Concerns of potential downstream flooding in the event of a failure at the Fishtrap Dam led to its reconstruction. Photos from 1985 show the new rock-lined spillway with a concrete overflow weir (a simple water barrier structure) in its present form. The 40-foot-wide weir is designed to do the following: (1) maintain upstream pool elevation; (2) pass water downstream during low-flow periods to maintain river health; and (3) discharge flood flows. A buried-pipe bypass structure with removable stop-logs was added in 1988. The bypass allows the water above the dam to be lowered for maintenance purposes and also to increase downstream flow during high-water events such as happened in 2014.

The WIDNR established a desired upstream pool elevation of roughly ¾ inch above 1638.50 feet above mean sea level for the new dam system. This is approximately 5’ 2 ½ “ above downstream river level and near the historic range for the previous dams. An interesting note in the WIDNR dam file indicates that establishing the pool elevation involved working with Wittig’s Resort to avoid creating a water level which was too high and thereby would cause flooding in their basement. To meet this need, the maximum operating level at the dam is set at 5’ 4.6 “ above the downstream river level (which is 2.9 inches above 1638.50 feet elevation). For those that prefer a visual perspective, we have included some very rough engineering drawings which may help explain the above narrative.

Lake levels naturally rise and fall each year due to weather-related precipitation and evaporation, groundwater flow effects, and spring inflows and outflows. This is normal as natural lakes are never fixed pools. We are fortunate that the Fishtrap Dam and our very large watershed area combine to deliver a relatively stable range of lake levels, technically referred to as the "pool level." The lowest level of the dam weir is fixed at 8.4 inches below 1638.50 feet elevation. The by-pass structure with the upper stop-log in place is at a similar level. Historical observations have not seen the weir dry or a lack of flow in the bypass, even during the extremely low precipitation period in late September, 2012. This would indicate that our lake pool elevation is seldom, if ever, more than 8 inches below 1638.50 feet elevation.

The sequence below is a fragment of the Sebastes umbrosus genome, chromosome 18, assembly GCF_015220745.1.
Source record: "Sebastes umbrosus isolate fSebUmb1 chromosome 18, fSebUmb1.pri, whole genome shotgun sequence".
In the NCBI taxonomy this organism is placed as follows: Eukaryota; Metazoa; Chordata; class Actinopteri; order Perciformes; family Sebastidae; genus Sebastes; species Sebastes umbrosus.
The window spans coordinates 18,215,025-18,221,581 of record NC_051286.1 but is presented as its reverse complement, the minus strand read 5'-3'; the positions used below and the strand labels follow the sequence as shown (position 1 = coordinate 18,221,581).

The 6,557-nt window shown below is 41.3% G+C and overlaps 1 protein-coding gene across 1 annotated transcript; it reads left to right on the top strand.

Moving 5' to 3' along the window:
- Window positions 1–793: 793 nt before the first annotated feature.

The bypass structure was used to lower the pool below the weir elevation during late 2004 so that repairs could be made to the concrete weir, and again in late 2006 for repairs of the spillway caused by erosion. It is not known how far the pool was drawn down, but lake levels during these repair periods are likely to have been the lowest in recent memory. Coincidentally, this is about the time that Fishtrap Lake experienced the explosive growth of the southern naiad aquatic plant. Water levels returned to normal by spring 2005 and 2007.

As noted above, the bypass structure contains removable stop-logs which can be used to manipulate or manage the pool water level. A plan was developed to use the stop-logs to lower water levels during the winter months to minimize ice damage, but there are no notes in the dam file to indicate that the plan was ever implemented.

Using the data above, it appears that our maximum range for lake level fluctuation would be around twelve inches from low to high. Low water would be 8.4 inches below 1638.50 feet elevation, and high water about 3 inches above such mark although the level reached 5.5 inches above during the very wet spring of 2014. Beginning in 2013, members of the High-Fishtrap-Rush Lakes Association (HFRLA) initiated a program to regularly monitor water levels at the dam in addition to conducting rudimentary inspections of conditions in and around the dam area. Those findings are communicated to WIDNR officials who take appropriate management actions as necessary. Lake levels have been maintained much more consistently at, or slightly above, 1638.50 feet since this monitoring program began.